Herpes Simplex Virus (HSV) is a family of viruses that has been around for so long, it was described in ancient Greek and Egyptian history. Herpes is usually contracted through close bodily contact and although there are six types that can affect humans, the most common infections of pregnant women are caused by Herpes 1 (HSV 1) and Herpes 2 (HSV2).

Herpes 1 is an infection that causes fever blisters located on or near the mouth. In the past it was less common than Herpes 2 but in recent years is now responsible for 30 to 50% of lesions found on or near the vaginal area. Herpes 2 is an infection that causes blister-type lesions in the genital area and is usually painful to touch. The first-time (or primary) infection is usually the worst and is associated with painful and burning urination, fluid-filled blisters in the genital area, fever and sometimes a headache. Any infection thereafter is called a recurrent infection which is usually milder and has fewer symptoms. Contrary to popular belief, most infections are spread from one person to another when there are NO lesions or what’s commonly called asymptomatic shedding.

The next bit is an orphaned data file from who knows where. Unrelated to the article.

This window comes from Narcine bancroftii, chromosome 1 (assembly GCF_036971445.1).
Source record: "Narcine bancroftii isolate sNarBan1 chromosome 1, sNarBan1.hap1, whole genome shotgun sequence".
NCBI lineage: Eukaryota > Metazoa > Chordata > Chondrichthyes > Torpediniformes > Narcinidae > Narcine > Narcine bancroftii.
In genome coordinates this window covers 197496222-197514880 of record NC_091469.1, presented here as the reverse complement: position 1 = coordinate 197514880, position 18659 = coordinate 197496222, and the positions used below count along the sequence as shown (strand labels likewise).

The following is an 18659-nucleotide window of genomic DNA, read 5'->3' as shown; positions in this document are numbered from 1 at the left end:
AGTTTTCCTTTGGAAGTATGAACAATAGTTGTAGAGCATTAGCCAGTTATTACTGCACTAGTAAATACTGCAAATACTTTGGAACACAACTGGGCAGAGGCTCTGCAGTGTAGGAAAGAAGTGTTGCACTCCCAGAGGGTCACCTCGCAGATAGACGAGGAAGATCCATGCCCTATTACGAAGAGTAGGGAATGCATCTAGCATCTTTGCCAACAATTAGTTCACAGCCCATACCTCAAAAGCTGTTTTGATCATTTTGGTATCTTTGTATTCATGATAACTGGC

A first-time infection is treated with a medicine called Acylovir taken three times a day for 7 to 14 days. If a pregnant woman has Herpes 2 and a fever, she has to be admitted to the hospital to decrease her chances of developing pneumonia. For pregnant patients with recurrent infection, it is recommended that they take acyclovir three times a day beginning at 36-weeks up until the time of birth. Valtrex medicine may also be taken twice per day if the patient can’t tolerate Acylovir.

If lesions are present during labor, a cesarean section MUST be done to avoid an infection of the newborn. One out of 3200 babies will be infected with Herpes that causes severe diseases of the eye, skin and mouth. 80% of babies will die of Herpes 1 and 2 if they are not treated.
Please inform your healthcare provider of any symptoms of active lesions or previous history of Herpes immediately to avoid preventable complications.

Remember, a healthy pregnancy doesn’t just happen. It takes a smart mother who knows what to do.

Educate yourself by purchasing my latest book The Smart Mother’s Guide To A Better Pregnancy!